Bezitramide

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Bezitramide
Bezitramide.svg
Systematic (IUPAC) name
4-[4-(2-oxo-3-propanoyl-2,3-dihydro-1H-benzimidazol-1-yl)piperidin-1-yl]-2,2-diphenylbutanenitrile
Clinical data
Legal status ?
Routes Oral
Identifiers
CAS number 15301-48-1
ATC code N02AC05
PubChem CID 61791
DrugBank DB01459
ChemSpider 55675 YesY
UNII 3KXW0Y310I YesY
ChEMBL CHEMBL2104149
Chemical data
Formula C31H32N4O2 
Mol. mass 492.611 g/mol
 YesY (what is this?)  (verify)

Bezitramide is a narcotic analgesic. Bezitramide itself is a prodrug which is readily hydrolyzed in the gastrointestinal tract to its main metabolite, despropionyl-bezitramide. Bezitramide was discovered at Janssen Pharmaceutica in 1961.[1][2][3] It is most commonly marketed under the trade name Burgodin.

The drug was pulled from the shelves in the Netherlands in 2004 after fatal overdose cases, including one where a five year old child took one tablet from his mother's purse, ate it, and promptly died.[4]

Bezitramide is regulated much the same as morphine in all known jurisdictions and is a Schedule II substance under the United States' Controlled Substances Act of 1970, with an ACSCN of 9800 and zero annual manufacturing quota.[5] However, it has to this point never been marketed in the United States.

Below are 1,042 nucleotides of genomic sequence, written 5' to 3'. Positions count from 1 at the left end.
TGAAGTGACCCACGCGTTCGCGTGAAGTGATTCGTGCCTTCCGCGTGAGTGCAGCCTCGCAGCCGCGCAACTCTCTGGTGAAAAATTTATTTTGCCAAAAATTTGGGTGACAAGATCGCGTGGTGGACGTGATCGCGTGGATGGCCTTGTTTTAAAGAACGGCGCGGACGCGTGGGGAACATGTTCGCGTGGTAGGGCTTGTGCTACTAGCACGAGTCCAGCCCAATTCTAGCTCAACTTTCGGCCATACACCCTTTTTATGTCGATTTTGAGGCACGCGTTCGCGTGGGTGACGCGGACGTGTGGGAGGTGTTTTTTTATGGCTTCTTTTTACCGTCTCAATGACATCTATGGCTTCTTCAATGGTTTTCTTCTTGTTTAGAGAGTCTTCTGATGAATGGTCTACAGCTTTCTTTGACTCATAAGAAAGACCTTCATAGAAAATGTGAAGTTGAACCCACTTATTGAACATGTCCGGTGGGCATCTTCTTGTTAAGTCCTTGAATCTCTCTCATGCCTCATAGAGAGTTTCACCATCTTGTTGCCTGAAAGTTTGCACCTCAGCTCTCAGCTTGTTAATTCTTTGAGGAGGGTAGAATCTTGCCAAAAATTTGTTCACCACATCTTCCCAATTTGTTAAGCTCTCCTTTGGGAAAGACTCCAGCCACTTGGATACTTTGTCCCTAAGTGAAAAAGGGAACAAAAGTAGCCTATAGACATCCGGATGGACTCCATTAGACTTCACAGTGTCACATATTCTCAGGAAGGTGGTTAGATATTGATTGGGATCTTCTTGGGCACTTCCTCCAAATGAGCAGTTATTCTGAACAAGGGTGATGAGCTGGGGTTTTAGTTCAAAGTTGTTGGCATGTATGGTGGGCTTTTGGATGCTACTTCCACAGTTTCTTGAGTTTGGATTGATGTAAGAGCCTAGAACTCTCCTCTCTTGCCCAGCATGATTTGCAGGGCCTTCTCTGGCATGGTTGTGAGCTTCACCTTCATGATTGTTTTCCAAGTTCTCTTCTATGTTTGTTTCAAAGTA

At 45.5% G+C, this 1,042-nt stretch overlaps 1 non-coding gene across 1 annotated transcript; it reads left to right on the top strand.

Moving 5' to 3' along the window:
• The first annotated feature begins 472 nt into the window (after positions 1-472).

References[edit]

  1. ^ US patent 3196157, Paul A. J. Janssen., "BENZIMIDAZOLINYL PIPERIDINES", published 1963-06-11, issued 1965-07-20 
  2. ^ Janssen, P. A.; Niemegeers, C. J.; Schellekens, K. H.; Marsboom, R. H.; Herin, V. V.; Amery, W. K.; Admiraal, P. V.; Bosker, J. T.; Crul, J. F.; Pearce, C.; Zegveld, C. (1971). "Bezitramide (R 4845), a new potent and orally long-acting analgesic compound". Arzneimittel-Forschung 21 (6): 862–867. PMID 5109278.  edit
  3. ^ Knape, H. (1970). "Bezitramide, an orally active analgesic. An investigation on pain following operations for lumbar disc protrusion (preliminary report)". British journal of anaesthesia 42 (4): 325–328. PMID 4913411.  edit
  4. ^ De Vos, J. C.; Rohof, O. J.; Bernsen, P. J.; Conemans, J. M.; Van Unnik, A. J. (1983). "Death caused by one tablet of Burgodin". Nederlands tijdschrift voor geneeskunde 127 (34): 1552–1553. PMID 6633692.  edit
  5. ^ Title 21 United States Code (USC) Controlled Substances Act